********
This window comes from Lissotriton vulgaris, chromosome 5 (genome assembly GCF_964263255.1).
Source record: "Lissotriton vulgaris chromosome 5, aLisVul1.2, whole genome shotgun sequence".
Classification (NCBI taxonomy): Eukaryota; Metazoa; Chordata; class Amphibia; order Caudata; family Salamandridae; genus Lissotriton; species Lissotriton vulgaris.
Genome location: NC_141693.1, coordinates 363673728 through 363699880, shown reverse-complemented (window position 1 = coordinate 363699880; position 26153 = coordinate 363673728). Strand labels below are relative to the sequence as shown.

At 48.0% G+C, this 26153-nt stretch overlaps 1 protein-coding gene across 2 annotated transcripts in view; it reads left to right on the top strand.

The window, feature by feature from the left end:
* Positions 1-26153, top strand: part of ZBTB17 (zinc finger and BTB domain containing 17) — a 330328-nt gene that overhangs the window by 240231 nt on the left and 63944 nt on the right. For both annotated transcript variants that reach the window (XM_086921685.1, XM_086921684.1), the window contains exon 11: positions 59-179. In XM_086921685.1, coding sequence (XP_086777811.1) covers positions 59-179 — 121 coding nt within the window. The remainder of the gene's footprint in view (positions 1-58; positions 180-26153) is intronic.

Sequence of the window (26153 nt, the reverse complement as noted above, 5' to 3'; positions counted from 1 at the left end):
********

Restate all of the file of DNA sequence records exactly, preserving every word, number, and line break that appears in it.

This window comes from Lissotriton vulgaris, chromosome 5 (genome assembly GCF_964263255.1).
Source record: "Lissotriton vulgaris chromosome 5, aLisVul1.2, whole genome shotgun sequence".
Classification (NCBI taxonomy): Eukaryota; Metazoa; Chordata; class Amphibia; order Caudata; family Salamandridae; genus Lissotriton; species Lissotriton vulgaris.
Genome location: NC_141693.1, coordinates 363673728 through 363699880, shown reverse-complemented (window position 1 = coordinate 363699880; position 26153 = coordinate 363673728). Strand labels below are relative to the sequence as shown.

At 48.0% G+C, this 26153-nt stretch overlaps 1 protein-coding gene across 2 annotated transcripts in view; it reads left to right on the top strand.

The window, feature by feature from the left end:
* Positions 1-26153, top strand: part of ZBTB17 (zinc finger and BTB domain containing 17) — a 330328-nt gene that overhangs the window by 240231 nt on the left and 63944 nt on the right. For both annotated transcript variants that reach the window (XM_086921685.1, XM_086921684.1), the window contains exon 11: positions 59-179. In XM_086921685.1, coding sequence (XP_086777811.1) covers positions 59-179 — 121 coding nt within the window. The remainder of the gene's footprint in view (positions 1-58; positions 180-26153) is intronic.

Sequence of the window (26153 nt, the reverse complement as noted above, 5' to 3'; positions counted from 1 at the left end):